Digital elevation models (DEMs) are fundamental data models used for susceptibility assessment of landslides. Due to landscape change and reshaping processes, a DEM can show obvious temporal variation and has a significant influence on assessment results. To explore the impact of DEM temporal variation on hazard susceptibility, the southern area of Sichuan province in China is selected as a study area. Multitemporal DEM data spanning over 17 years are collected and the topographic variation of the landscape in this area is investigated. Multitemporal susceptibility maps of landslides are subsequently generated using the widely accepted logistic regression model (LRM). A positive correlation between the topographic variation and landslide susceptibility that was supported by previous studies is quantitatively verified. The ratio of the number of landslides to the susceptibility level areas (RNA) in which the hazards occur is introduced. The RNA demonstrates a general decrease in the susceptibility level from 2000 to 2009, while the ratio of the decreased level is more than fifteen times greater than that of the ratio of the increased level. The impact of the multitemporal DEM on susceptibility mapping is demonstrated to be significant. As such, susceptibility assessments should use DEM data at the time of study.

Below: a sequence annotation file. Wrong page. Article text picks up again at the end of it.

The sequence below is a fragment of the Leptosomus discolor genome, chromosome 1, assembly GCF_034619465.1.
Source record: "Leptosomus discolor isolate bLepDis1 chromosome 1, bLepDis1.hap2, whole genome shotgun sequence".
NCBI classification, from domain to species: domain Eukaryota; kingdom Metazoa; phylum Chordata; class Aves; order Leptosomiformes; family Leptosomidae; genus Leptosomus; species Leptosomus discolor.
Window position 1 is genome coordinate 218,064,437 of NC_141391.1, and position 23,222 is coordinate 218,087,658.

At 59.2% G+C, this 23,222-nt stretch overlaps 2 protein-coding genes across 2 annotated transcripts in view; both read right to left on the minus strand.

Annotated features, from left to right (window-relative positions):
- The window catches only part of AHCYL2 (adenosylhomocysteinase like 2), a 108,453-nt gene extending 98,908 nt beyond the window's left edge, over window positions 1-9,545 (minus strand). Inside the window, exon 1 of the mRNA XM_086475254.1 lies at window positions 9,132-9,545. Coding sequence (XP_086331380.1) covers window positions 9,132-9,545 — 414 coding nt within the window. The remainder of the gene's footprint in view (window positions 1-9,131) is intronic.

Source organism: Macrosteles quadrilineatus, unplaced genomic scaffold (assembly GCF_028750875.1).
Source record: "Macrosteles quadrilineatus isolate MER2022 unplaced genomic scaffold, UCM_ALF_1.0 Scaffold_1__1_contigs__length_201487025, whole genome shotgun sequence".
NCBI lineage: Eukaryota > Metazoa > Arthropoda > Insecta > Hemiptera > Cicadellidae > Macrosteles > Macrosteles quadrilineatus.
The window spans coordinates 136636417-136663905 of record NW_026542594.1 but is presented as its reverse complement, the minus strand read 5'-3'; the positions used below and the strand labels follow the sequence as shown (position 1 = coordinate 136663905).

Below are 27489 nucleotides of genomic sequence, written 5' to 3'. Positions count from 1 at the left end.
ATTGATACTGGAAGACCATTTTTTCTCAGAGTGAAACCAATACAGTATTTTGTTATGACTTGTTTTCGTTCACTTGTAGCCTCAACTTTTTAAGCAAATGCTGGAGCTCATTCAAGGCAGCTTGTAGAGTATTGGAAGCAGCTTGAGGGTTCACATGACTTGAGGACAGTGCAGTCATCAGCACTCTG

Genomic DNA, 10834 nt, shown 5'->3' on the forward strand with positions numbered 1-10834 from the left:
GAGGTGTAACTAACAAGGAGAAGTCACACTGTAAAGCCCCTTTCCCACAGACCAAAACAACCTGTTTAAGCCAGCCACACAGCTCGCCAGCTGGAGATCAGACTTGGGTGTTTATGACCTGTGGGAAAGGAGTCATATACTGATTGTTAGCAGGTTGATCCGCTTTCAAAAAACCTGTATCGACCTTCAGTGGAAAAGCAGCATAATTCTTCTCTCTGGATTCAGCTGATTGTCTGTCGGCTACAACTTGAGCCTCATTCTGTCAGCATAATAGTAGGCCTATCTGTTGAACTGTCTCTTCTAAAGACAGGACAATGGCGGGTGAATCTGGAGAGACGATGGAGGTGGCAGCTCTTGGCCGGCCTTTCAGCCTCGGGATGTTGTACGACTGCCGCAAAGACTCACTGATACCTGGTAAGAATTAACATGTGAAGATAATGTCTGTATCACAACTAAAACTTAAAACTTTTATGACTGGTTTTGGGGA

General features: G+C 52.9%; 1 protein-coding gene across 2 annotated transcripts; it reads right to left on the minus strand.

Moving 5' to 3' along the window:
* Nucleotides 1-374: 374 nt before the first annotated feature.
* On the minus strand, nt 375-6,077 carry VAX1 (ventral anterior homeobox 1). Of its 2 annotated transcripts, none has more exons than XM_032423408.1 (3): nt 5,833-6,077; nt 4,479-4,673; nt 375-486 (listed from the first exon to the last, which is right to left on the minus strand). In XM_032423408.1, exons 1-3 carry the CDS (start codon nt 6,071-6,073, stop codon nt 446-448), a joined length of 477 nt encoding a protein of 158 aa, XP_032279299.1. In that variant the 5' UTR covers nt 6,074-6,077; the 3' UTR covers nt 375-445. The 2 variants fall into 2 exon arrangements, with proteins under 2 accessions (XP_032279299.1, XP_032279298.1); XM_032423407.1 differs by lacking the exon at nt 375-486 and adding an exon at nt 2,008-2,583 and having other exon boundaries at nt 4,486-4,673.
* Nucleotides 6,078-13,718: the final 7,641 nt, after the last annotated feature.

All Science Journal Classification (ASJC) codes
- Materials Science(all)
- Process Chemistry and Technology
- Computer Science Applications
- Fluid Flow and Transfer Processes